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"A Trick Men Learn in Paris": Hemingway, Esquire, and Mass Tourism

From: The Hemingway Review
Volume 31, Number 2, Spring 2012
pp. 65-83 | 10.1353/hem.2012.0002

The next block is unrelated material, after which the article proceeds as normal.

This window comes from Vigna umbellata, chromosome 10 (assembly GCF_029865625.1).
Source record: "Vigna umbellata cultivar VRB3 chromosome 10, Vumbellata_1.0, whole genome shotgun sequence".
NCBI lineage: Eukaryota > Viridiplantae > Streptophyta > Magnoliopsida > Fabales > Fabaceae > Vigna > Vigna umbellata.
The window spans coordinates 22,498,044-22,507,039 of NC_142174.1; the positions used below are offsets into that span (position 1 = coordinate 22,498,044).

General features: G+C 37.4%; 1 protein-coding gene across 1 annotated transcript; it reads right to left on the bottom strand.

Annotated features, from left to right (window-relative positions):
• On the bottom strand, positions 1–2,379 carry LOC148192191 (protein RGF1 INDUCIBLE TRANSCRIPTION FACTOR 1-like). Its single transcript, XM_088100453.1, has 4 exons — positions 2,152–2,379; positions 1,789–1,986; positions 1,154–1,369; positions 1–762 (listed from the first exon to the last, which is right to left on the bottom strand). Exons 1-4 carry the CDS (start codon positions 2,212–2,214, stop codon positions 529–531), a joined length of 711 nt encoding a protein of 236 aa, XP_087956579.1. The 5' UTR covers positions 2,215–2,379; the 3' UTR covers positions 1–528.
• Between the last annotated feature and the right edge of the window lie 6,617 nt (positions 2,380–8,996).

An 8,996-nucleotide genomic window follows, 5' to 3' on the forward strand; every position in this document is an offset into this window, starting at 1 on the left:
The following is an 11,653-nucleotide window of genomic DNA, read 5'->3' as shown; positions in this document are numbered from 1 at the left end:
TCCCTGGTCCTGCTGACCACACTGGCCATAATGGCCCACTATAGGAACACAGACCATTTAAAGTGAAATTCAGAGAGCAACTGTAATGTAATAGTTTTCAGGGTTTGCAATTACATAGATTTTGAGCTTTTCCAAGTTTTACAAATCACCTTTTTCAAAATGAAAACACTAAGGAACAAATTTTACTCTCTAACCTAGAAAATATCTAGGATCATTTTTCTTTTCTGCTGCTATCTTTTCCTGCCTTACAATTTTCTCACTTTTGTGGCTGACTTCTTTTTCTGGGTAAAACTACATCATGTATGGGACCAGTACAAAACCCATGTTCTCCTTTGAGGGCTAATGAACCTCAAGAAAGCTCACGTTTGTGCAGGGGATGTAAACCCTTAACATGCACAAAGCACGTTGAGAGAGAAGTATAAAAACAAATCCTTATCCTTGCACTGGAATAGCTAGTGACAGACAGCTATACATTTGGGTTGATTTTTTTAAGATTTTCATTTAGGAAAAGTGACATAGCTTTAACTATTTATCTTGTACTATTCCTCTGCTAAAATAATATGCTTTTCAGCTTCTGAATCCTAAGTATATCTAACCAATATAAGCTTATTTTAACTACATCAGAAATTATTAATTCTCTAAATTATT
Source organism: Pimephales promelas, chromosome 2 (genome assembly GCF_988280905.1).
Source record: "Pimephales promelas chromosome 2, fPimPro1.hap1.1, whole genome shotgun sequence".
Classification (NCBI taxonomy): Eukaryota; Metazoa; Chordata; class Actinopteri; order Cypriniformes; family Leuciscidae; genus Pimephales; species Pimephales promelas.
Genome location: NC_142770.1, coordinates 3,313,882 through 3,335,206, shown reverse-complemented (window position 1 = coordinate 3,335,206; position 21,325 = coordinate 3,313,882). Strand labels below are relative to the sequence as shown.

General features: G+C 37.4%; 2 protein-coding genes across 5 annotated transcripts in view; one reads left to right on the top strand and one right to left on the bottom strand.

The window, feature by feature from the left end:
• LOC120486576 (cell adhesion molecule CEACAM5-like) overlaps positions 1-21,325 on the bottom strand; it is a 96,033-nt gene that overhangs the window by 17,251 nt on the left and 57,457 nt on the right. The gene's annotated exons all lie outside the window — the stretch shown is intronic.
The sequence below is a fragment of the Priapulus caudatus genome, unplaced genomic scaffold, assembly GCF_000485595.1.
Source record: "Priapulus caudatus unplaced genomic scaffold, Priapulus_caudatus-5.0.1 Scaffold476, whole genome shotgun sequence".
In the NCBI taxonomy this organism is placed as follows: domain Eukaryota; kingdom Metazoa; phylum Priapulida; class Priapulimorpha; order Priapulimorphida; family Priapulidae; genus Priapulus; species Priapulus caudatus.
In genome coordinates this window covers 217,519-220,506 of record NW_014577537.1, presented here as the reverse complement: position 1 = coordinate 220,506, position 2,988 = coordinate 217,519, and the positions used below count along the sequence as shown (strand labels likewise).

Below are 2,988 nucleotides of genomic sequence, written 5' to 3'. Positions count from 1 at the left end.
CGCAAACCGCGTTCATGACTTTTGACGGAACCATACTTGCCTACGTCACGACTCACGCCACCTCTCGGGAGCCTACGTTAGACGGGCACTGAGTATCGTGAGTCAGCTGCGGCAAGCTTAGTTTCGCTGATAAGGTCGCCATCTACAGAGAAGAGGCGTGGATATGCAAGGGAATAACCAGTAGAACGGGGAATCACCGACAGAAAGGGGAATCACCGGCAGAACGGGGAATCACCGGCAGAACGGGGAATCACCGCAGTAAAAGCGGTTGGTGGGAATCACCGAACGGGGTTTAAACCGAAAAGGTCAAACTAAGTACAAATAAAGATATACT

While today we might think of Ernest Hemingway as the consummate traveler, in the 1930s he was just beginning to cultivate a traveler's identity in the pages of Esquire. As men turned to the magazine to sort out questions of style, Hemingway's notions of how to travel both reflected and shaped broader American conceptions of the meaning of travel experiences. Examining his Esquire essays in the context of the magazine's editorial policies, cartoons, and advertisements, Maier argue's that Hemingway's efforts to cultivate a traveler's identity both elucidate and amplify the central and persistent conflicts of mass tourism.

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